(A menu from a Holiday Inn in London – I added the black rectangles)
Many menus offer different portion sizes. Often, the portion sizes are described in relative (i.e., vague) terms such as small, medium, and large; tall and grande; appetizer-, lunch-, and dinner-sized portions; etc. Because I am somewhat used to seeing such descriptions, the menu shown above caught my eye. If you can read the text in the black rectangles (I apologize for the poor quality of the camera phone pic), it describes portion sizes based on how hungry one (or in this case one’s child) is feeling. The small plates are labeled “a little bit hungry,” the larger plates are labeled, “really hungry,” and the desserts are labeled, “room for a treat?.” We like the idea of using this type of “nudge” to encourage folks to think about how hungry they are before choosing a portion size
The thing with portion sizes labeled small, medium, and large is that there is a natural tendency to want more of something that we like and are ordering. Consciously or subconsciously, “more” tends to be equated with “better.” You like milkshakes? Then why order a small when you can get a large (usually for what seems like a nominal increase in price)? You like french fries? Then why not supersize your order? This choice architecture, or the way that the options are presented to you are designed to encourage you to order the largest size (no matter how large that size might be). The largest size is often presented as the default option, presented in the largest and most visually appealing way, and marketed as being available for only a small additional cost.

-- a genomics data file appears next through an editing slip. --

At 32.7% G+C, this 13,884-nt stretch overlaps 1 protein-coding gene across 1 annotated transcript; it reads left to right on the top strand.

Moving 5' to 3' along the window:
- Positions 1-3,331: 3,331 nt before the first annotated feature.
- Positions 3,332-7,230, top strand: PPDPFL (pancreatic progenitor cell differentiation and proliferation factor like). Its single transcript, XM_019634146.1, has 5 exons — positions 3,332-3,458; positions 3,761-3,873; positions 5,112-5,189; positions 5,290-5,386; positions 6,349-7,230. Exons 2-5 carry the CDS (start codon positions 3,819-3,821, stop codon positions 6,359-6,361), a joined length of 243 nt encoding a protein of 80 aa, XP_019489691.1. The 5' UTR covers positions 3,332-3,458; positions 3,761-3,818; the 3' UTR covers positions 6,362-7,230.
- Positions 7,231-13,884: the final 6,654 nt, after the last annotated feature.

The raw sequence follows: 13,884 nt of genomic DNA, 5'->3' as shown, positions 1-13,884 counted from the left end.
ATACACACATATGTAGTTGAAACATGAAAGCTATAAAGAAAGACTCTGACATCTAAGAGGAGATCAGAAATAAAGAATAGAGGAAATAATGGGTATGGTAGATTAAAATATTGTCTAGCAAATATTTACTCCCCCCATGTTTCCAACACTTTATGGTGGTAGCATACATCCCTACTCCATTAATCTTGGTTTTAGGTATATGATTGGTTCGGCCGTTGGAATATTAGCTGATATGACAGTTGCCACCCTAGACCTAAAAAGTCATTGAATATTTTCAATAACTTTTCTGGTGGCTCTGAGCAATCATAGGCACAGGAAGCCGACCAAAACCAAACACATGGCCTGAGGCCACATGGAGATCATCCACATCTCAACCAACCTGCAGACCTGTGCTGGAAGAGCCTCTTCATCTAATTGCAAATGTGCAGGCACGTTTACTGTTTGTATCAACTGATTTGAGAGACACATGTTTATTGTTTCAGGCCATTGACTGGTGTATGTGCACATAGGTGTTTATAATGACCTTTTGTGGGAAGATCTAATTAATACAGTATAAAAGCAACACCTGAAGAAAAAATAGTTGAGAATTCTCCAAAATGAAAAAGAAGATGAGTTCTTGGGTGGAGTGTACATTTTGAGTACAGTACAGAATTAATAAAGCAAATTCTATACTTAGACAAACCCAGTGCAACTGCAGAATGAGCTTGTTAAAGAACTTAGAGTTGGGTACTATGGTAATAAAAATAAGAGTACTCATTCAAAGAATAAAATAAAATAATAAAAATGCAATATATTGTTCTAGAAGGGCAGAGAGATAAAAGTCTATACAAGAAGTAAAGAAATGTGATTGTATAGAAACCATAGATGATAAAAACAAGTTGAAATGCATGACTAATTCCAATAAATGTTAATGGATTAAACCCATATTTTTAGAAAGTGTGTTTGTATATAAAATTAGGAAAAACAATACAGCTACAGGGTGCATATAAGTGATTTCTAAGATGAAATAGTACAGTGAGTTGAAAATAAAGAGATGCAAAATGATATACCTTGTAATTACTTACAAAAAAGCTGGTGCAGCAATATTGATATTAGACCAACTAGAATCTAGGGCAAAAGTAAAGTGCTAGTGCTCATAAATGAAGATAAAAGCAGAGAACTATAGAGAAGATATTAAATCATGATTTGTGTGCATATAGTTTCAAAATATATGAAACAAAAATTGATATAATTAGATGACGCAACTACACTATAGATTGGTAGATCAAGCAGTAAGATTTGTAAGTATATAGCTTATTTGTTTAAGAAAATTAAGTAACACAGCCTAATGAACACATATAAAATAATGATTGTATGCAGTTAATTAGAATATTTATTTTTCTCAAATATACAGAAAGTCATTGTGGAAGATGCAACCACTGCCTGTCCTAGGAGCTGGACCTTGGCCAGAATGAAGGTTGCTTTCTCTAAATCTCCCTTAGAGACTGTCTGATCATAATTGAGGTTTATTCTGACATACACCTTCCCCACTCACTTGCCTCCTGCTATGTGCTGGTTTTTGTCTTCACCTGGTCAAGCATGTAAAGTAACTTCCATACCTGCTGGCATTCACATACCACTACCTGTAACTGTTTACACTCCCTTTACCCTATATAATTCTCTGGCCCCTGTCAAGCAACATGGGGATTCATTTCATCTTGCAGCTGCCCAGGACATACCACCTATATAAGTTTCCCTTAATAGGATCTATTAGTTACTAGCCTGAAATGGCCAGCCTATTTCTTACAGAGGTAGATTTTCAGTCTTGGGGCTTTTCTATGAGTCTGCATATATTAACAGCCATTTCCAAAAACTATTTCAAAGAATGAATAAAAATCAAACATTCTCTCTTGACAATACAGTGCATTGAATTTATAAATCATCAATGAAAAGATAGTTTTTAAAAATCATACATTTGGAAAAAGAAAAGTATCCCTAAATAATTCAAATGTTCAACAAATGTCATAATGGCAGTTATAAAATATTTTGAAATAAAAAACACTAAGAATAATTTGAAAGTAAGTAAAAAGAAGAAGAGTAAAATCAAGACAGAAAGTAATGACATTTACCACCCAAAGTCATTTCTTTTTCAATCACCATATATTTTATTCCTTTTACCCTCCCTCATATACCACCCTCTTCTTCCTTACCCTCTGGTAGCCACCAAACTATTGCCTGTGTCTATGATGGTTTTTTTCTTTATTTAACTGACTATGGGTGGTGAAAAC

Now, this situation wouldn’t be such a problem if it was simply analogous to buying food in bulk where we could save money by purchasing more at a lower price. And it is possible to take advantage of large portion sizes in such a way by splitting a large single portion with a dining companion or having half of a portion size boxed up (at the beginning of the meal) to be eaten at a later time. However, more often than not, we fall into the trap of ordering more than we need and then “cleaning our plate.”
So, here are a few alternative ways for thinking about or replacing the typical small, medium, and large terminology
- (as above) little bit hungry, quite hungry, really hungry
- snack, meal, feast
- gonna eat again in an hour or two, gonna eat again in 5-6 hours, gonna skip a meal
- my activity today has been: sedentary, active, vigorous
A large serving might always sound better than a smaller serving (at least before you finish eating), but by thinking about your hunger level, when you plan to eat next, and your activity level for the day prior to ordering (or serving a meal at home), you can better link your needs to your choices and set yourself up for making decisions that are in your best long-term interest.